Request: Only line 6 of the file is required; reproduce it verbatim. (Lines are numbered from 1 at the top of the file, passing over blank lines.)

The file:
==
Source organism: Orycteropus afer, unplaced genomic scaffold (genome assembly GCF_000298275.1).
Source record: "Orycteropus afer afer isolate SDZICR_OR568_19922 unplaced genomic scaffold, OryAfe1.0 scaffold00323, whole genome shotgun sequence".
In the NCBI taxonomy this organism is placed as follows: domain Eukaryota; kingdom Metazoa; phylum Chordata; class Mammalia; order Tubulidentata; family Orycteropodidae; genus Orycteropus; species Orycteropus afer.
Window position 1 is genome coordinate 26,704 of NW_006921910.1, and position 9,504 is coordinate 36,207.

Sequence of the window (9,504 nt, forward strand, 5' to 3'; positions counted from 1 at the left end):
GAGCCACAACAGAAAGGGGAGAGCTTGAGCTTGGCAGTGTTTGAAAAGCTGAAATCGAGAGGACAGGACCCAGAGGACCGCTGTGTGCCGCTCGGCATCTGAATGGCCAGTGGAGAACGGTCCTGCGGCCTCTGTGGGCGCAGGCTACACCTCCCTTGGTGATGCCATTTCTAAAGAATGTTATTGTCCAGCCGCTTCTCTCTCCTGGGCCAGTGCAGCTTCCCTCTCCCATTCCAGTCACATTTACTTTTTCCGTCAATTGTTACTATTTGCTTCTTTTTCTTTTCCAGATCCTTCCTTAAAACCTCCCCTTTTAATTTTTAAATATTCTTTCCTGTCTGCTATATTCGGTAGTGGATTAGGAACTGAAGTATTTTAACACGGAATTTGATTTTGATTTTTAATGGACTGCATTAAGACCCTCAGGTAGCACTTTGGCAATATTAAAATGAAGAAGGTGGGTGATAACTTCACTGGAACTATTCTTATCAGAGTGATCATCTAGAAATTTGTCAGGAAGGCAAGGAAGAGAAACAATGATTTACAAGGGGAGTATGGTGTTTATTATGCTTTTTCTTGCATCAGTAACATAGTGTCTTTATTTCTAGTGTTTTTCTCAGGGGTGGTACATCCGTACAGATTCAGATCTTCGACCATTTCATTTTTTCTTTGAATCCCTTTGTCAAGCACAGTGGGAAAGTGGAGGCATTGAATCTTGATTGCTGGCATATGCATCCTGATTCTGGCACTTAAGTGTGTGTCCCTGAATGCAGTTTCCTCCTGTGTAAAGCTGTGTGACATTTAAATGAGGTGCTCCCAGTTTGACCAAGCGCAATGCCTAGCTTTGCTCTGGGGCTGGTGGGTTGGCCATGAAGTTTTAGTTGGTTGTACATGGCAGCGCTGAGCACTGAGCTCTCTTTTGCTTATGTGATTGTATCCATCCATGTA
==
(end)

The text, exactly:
GAGCCACAACAGAAAGGGGAGAGCTTGAGCTTGGCAGTGTTTGAAAAGCTGAAATCGAGAGGACAGGACCCAGAGGACCGCTGTGTGCCGCTCGGCATCTGAATGGCCAGTGGAGAACGGTCCTGCGGCCTCTGTGGGCGCAGGCTACACCTCCCTTGGTGATGCCATTTCTAAAGAATGTTATTGTCCAGCCGCTTCTCTCTCCTGGGCCAGTGCAGCTTCCCTCTCCCATTCCAGTCACATTTACTTTTTCCGTCAATTGTTACTATTTGCTTCTTTTTCTTTTCCAGATCCTTCCTTAAAACCTCCCCTTTTAATTTTTAAATATTCTTTCCTGTCTGCTATATTCGGTAGTGGATTAGGAACTGAAGTATTTTAACACGGAATTTGATTTTGATTTTTAATGGACTGCATTAAGACCCTCAGGTAGCACTTTGGCAATATTAAAATGAAGAAGGTGGGTGATAACTTCACTGGAACTATTCTTATCAGAGTGATCATCTAGAAATTTGTCAGGAAGGCAAGGAAGAGAAACAATGATTTACAAGGGGAGTATGGTGTTTATTATGCTTTTTCTTGCATCAGTAACATAGTGTCTTTATTTCTAGTGTTTTTCTCAGGGGTGGTACATCCGTACAGATTCAGATCTTCGACCATTTCATTTTTTCTTTGAATCCCTTTGTCAAGCACAGTGGGAAAGTGGAGGCATTGAATCTTGATTGCTGGCATATGCATCCTGATTCTGGCACTTAAGTGTGTGTCCCTGAATGCAGTTTCCTCCTGTGTAAAGCTGTGTGACATTTAAATGAGGTGCTCCCAGTTTGACCAAGCGCAATGCCTAGCTTTGCTCTGGGGCTGGTGGGTTGGCCATGAAGTTTTAGTTGGTTGTACATGGCAGCGCTGAGCACTGAGCTCTCTTTTGCTTATGTGATTGTATCCATCCATGTA